Nook 2 – What Features Does the New Nook Have?
Barnes and Noble is expected to announce a new ereader device on Tuesday, May 24th. There aren’t any details about the new Nook yet, so all we can do is guess at what features it will have.
Most people expect Barnes and Noble to release a new E Ink Nook—a Nook 2—but others insist a Nook Color 2 is going to be announced, possibly one with a larger display and with an Android Honeycomb operating system.
I predict that it will be a new E Ink Nook focused on simplicity and low cost, and will probably lack a few features to bring the price down.
I can guarantee it will not be a Nook Color 2. B&N just released a major update for the Nook Color so replacing it now makes no logical sense, and a Honeycomb Nook makes even less sense because B&N are in the business of selling ebooks, not hardware. A Honeycomb Nook would have to be unlocked and thus open to install 3rd party apps—that’s something B&N would never do, and their new appstore is proof.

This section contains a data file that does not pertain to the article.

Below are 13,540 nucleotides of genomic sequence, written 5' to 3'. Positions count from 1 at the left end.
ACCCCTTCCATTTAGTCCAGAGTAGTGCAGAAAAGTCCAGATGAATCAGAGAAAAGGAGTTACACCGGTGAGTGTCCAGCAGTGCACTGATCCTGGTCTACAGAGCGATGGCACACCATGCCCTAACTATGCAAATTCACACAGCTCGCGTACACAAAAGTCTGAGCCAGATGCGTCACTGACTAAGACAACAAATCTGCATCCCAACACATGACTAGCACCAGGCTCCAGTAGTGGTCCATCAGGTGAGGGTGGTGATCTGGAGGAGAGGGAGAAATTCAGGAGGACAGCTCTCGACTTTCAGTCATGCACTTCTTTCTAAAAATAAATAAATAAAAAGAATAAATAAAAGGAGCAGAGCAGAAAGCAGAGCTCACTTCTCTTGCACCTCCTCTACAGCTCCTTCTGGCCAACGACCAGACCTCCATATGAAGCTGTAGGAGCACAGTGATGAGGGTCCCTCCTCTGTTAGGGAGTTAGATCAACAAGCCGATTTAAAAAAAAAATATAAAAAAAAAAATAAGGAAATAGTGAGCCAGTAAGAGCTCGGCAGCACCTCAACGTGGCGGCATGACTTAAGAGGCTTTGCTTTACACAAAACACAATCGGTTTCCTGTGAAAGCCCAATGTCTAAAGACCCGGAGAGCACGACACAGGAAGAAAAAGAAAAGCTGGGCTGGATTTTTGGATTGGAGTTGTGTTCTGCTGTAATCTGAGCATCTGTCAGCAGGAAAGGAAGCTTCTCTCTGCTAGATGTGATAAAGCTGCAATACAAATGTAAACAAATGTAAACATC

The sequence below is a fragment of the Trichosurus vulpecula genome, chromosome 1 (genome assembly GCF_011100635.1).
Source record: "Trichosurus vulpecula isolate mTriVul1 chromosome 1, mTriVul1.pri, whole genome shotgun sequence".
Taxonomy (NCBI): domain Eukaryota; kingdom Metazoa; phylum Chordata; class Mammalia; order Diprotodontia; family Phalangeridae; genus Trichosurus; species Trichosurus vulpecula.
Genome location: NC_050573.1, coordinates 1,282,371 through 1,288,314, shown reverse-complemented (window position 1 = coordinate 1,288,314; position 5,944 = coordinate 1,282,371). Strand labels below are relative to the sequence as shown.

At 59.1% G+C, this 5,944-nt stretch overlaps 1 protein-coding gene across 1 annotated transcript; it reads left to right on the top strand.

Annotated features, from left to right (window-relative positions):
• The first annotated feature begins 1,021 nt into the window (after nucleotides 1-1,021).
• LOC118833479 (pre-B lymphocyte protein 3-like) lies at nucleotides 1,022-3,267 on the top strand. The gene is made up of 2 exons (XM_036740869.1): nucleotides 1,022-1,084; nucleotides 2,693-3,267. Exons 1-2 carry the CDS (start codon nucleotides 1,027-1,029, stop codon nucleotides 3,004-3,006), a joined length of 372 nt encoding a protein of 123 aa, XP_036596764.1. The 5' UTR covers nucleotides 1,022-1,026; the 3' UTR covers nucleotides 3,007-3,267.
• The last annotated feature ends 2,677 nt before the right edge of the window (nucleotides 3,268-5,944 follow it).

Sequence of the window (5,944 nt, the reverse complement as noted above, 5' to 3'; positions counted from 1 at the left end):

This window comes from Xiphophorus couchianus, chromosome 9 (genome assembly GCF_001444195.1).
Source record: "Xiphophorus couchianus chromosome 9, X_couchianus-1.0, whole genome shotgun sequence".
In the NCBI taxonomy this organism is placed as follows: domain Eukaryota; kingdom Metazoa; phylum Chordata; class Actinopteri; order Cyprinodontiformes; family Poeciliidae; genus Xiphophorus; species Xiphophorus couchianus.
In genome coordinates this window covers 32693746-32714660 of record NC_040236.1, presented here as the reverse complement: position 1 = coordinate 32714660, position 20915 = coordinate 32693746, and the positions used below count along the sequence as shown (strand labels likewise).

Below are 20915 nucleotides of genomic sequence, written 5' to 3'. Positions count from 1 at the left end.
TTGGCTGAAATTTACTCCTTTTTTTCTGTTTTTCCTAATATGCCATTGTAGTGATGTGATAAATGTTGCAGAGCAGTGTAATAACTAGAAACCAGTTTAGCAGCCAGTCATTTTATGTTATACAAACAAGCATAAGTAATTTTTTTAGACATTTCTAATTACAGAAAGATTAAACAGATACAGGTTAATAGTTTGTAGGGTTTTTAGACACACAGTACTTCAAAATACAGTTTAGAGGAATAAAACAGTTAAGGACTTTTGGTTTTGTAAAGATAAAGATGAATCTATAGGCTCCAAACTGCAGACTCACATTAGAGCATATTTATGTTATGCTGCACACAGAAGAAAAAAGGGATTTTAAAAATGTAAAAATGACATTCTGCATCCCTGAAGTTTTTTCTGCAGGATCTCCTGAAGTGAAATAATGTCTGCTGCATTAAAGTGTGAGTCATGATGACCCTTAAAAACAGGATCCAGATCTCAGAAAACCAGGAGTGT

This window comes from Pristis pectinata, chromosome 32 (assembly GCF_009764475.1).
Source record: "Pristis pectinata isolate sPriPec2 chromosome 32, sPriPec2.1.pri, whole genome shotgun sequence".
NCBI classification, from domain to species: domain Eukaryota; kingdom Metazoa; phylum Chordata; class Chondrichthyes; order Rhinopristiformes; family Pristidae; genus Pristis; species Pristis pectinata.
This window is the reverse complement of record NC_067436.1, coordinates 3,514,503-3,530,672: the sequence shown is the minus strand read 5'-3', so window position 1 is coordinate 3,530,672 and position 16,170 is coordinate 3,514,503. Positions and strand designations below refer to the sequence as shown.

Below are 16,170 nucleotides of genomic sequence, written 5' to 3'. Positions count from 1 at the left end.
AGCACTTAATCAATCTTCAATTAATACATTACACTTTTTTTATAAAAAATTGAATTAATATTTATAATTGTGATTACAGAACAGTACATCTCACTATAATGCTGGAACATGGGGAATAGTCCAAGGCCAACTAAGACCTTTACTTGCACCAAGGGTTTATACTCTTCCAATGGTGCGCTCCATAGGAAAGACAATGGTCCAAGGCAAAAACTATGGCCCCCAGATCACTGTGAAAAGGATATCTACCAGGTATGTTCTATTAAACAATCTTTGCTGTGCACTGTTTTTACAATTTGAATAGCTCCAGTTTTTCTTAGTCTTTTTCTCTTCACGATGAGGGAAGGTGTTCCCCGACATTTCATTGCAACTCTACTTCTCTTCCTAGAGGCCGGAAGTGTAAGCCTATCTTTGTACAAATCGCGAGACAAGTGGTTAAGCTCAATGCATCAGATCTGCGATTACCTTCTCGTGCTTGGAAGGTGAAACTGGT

I suspect the Nook 2 will do away with the color LCD screen below the E Ink screen, like the picture at the top of this post suggests. Instead the Nook 2 will have a touchscreen similar to Sony’s ereaders, which use NeoNode’s zForce infrared technology. These touchscreens have been a huge success for Sony because they work extremely well and don’t degrade the quality of the screen.
Another detail with the screen, the new Nook could use the new higher-contrast Pearl displays like the Kindle and Sony Readers. Or perhaps B&N will go in a completely different direction and use some variation of LCD.
One big question, will the Nook 2 have an Android operating system? The original Nook does, and so does the Nook Color. It seems very likely that the new Nook will run Android as well. But what version? And will it be hackable?
What about screen size? Most ereaders come with 6″ screens, but 5″ or 7″ screens aren’t out of the question. A 7″ screen would match the Nook Color.
Some features are pretty much a given: ebook lending, syncing, notes, highlights, dictionary, adjustable text size and type, support for Adobe DRM, WiFi, and PDF support (hopefully improved PDF support). All the other Nooks have a microSD card slot, so that will likely be included as well.
The original Nook, in part because of the LCD screen, doesn’t get very good battery life compared to other E Ink ereaders, so hopefully the new Nook will improve in that area.
It will be interesting to see how this all turns out. What features do you think the new Nook will have?